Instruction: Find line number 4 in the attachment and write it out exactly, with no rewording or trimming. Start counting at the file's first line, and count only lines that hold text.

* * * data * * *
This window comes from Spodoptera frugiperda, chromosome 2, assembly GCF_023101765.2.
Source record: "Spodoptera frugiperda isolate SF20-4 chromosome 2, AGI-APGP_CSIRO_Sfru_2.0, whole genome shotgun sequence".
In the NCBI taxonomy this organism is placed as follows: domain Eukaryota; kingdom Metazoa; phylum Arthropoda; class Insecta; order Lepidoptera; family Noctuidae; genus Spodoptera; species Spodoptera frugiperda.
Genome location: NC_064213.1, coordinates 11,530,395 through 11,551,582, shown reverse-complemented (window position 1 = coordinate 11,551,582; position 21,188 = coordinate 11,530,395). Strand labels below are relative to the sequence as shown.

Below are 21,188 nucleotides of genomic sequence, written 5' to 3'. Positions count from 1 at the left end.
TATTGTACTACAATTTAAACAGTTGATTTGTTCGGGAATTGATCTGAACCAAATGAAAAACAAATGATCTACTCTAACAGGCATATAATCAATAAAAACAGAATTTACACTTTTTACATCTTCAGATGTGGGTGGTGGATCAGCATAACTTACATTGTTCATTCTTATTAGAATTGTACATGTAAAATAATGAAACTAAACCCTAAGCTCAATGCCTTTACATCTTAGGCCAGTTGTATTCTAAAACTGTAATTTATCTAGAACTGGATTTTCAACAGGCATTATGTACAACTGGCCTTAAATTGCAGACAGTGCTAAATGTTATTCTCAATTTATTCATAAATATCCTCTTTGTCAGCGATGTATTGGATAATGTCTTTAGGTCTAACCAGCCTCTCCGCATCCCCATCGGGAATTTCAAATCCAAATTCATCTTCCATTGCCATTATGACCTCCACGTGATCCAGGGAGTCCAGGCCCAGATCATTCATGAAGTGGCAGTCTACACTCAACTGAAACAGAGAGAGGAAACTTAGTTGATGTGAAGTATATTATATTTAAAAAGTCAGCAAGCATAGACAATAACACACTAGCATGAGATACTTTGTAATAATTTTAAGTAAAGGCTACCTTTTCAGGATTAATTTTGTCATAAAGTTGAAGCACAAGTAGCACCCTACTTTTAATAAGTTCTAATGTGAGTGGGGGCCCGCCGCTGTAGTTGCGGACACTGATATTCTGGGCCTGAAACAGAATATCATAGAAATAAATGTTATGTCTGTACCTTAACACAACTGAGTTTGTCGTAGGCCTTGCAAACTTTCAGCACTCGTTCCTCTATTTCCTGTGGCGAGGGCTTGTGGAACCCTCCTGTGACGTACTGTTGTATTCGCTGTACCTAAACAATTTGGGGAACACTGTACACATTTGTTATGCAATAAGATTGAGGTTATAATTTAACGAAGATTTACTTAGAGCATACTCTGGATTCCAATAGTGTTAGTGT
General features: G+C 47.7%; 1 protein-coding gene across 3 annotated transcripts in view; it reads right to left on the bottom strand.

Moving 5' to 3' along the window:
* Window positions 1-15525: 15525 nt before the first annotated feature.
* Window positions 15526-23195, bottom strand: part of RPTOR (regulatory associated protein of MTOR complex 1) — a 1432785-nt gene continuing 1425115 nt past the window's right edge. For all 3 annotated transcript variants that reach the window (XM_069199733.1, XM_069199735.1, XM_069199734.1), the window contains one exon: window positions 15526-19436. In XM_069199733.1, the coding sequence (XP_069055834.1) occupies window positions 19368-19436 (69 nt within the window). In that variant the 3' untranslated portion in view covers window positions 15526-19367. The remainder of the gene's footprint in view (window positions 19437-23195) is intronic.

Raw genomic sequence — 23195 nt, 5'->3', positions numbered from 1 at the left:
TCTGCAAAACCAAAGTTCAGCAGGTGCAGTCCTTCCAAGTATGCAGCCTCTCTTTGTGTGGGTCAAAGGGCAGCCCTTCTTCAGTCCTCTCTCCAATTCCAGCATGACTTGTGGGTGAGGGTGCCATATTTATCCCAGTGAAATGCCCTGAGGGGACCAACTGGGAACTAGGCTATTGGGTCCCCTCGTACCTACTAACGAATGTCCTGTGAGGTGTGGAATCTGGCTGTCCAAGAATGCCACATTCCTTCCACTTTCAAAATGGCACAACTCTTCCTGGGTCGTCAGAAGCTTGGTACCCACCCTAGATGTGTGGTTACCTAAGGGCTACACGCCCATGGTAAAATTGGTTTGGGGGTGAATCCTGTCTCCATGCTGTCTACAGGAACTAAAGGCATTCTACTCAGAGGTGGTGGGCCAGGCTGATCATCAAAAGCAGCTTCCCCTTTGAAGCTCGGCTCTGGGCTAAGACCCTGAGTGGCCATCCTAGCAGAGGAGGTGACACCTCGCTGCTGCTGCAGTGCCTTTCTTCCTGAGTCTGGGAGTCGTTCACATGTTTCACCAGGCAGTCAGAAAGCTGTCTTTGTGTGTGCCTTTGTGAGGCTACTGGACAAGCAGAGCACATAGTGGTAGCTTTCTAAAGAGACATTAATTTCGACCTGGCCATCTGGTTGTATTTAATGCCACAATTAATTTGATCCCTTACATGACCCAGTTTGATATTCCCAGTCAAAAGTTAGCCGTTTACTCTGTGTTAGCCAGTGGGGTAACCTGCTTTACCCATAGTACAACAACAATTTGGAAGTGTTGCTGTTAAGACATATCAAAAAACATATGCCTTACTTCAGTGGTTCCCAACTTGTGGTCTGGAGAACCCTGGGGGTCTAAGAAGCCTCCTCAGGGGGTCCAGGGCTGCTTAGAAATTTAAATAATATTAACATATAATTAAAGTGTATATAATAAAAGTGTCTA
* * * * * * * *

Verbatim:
Genome location: NC_064213.1, coordinates 11,530,395 through 11,551,582, shown reverse-complemented (window position 1 = coordinate 11,551,582; position 21,188 = coordinate 11,530,395). Strand labels below are relative to the sequence as shown.